The Lady from Shanghai, written and directed by Orson Welles, is an arty film noir with a climax to die for.
Beginning in New York, Elsa (Rita Hayworth), one of the most beautiful femme fatales the cinematic screen has ever seen, has arrived from Shanghai, only to be attacked by a gang of hoodlums and subsequently rescued by the ever-enigmatic Orson Welles.
After a series of persuasive events, Michael (Welles) becomes a seaman aboard Elsa’s wealthy criminal defence attorney husband, Arthur Bannister’s, yacht. Of course the plot thickens when Bannister’s law partner offers Michael $5000 to kill him, but not really kill him.
The film spirals into a series of double-crossers double-crossing the double-crossed, or something like that. Though not the perfect crime scenario – owing to various plot holes and vague character motivations – interjections of black comedy and Welles’ strange attempt at an Irish accent definitely compensate.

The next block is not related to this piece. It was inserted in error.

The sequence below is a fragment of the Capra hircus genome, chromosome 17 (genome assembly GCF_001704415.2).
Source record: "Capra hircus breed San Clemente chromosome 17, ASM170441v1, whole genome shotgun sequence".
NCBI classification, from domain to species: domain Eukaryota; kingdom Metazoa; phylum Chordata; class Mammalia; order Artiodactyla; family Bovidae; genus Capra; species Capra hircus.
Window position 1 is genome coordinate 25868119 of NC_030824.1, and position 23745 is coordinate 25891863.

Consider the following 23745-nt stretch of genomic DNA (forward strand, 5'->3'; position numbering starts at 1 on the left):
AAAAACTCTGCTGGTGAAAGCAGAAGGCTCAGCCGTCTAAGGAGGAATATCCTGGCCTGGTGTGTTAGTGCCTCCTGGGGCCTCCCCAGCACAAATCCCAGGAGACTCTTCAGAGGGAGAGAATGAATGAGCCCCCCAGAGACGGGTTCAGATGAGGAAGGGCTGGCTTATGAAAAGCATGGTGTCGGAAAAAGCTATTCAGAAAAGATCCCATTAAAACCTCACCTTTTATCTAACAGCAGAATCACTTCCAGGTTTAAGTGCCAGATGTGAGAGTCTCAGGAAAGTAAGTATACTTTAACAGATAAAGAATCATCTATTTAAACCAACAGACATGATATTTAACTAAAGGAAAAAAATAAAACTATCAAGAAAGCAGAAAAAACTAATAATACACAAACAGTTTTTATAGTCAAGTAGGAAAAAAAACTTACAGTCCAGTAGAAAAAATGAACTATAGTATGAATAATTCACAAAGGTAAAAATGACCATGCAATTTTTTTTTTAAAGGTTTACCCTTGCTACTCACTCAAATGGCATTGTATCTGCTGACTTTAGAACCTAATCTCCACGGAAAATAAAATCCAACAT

What is most striking about The Lady from Shanghai is its artistic visual style. It may lack some of the stark contrasts of lighting that Welle’s picks up in his later film noir, The Third Man (1949), but it certainly holds its own in terms of beautiful and innovative shots.
The climactic shoot-out in a hall of mirrors, was distressingly cut from Welle’s original 20-minute sequence to less than 3 minutes, but is nonetheless a visual feast of gorgeously perplexing reflections and refractions.
The Lady from Shanghai, dir. Orson Welles (1947, USA)